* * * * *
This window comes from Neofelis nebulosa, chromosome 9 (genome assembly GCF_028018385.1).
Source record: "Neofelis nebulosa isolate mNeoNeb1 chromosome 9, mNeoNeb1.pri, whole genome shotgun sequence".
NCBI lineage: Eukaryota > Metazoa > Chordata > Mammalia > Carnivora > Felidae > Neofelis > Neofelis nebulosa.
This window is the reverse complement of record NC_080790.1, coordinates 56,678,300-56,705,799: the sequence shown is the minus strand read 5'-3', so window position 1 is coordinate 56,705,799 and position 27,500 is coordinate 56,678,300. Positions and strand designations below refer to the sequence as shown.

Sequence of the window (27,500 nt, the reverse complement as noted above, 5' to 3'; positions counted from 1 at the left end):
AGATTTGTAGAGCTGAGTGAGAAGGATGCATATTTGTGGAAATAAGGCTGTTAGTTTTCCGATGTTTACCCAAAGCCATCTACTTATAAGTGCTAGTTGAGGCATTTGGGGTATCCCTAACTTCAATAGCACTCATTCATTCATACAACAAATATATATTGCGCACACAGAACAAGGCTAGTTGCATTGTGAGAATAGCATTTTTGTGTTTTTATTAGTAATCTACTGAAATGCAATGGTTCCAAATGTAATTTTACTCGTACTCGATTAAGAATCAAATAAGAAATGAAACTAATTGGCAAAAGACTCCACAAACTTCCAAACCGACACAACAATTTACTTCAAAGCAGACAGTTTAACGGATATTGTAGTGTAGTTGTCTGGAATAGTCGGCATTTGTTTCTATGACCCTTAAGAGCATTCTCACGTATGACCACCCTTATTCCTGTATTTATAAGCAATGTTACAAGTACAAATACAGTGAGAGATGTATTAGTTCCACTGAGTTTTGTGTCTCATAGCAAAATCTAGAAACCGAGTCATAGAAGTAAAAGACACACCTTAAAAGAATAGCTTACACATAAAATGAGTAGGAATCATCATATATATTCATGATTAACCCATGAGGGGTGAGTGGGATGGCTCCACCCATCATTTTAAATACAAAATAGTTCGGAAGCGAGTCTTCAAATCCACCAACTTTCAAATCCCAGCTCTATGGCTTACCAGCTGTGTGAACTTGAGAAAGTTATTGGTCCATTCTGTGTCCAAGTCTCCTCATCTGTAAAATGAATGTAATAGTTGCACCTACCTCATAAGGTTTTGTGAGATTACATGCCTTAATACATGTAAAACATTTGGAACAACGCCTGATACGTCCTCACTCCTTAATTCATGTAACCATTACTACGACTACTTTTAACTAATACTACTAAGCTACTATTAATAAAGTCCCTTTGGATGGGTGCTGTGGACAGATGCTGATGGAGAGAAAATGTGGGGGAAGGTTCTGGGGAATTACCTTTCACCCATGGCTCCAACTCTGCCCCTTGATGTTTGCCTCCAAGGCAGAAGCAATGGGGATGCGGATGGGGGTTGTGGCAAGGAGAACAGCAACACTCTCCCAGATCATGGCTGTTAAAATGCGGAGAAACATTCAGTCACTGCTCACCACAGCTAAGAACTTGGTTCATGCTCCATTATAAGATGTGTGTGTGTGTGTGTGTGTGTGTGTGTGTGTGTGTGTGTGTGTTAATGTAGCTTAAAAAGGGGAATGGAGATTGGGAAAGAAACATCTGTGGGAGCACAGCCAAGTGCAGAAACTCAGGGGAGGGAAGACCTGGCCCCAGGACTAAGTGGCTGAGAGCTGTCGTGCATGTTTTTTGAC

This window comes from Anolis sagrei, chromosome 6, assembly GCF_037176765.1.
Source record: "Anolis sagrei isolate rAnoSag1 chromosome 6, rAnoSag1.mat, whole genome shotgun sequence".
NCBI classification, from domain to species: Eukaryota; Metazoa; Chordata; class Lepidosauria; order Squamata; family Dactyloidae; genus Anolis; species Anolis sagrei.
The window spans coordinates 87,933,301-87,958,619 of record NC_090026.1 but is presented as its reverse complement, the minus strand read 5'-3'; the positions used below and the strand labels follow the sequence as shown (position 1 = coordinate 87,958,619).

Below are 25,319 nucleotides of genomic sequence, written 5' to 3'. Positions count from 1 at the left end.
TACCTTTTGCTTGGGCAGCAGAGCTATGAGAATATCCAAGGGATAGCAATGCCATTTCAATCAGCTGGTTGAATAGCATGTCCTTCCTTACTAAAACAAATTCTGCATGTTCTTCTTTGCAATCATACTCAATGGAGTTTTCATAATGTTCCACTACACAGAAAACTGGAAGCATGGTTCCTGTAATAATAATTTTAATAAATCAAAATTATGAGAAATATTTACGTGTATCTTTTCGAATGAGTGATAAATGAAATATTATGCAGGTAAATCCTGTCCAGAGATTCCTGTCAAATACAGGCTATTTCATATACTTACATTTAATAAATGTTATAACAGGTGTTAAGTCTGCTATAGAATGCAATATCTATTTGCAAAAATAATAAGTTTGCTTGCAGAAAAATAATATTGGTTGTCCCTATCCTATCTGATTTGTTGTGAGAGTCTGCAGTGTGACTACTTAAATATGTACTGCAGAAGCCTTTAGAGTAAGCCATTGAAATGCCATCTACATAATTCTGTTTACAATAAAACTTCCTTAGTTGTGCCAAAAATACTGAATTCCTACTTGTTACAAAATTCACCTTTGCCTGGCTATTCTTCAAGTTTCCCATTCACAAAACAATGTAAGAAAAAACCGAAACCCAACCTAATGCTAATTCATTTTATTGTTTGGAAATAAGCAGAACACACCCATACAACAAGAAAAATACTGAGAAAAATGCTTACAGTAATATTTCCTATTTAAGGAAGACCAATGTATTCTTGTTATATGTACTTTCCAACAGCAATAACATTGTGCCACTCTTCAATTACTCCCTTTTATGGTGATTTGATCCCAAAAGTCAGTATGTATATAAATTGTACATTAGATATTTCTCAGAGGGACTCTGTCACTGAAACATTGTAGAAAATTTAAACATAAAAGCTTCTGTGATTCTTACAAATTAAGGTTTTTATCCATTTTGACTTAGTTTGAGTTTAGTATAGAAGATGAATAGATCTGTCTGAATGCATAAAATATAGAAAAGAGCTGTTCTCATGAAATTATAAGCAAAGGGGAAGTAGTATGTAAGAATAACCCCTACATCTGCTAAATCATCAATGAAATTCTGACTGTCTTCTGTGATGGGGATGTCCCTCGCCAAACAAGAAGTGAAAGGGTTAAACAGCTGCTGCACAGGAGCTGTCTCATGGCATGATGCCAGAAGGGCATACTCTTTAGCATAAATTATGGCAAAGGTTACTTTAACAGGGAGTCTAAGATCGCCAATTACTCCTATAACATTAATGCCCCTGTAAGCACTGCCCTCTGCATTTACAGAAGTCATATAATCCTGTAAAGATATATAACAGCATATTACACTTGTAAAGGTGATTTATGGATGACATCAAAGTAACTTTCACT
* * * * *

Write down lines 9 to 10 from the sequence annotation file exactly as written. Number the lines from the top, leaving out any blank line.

NCBI classification, from domain to species: Eukaryota; Metazoa; Chordata; class Lepidosauria; order Squamata; family Dactyloidae; genus Anolis; species Anolis sagrei.
The window spans coordinates 87,933,301-87,958,619 of record NC_090026.1 but is presented as its reverse complement, the minus strand read 5'-3'; the positions used below and the strand labels follow the sequence as shown (position 1 = coordinate 87,958,619).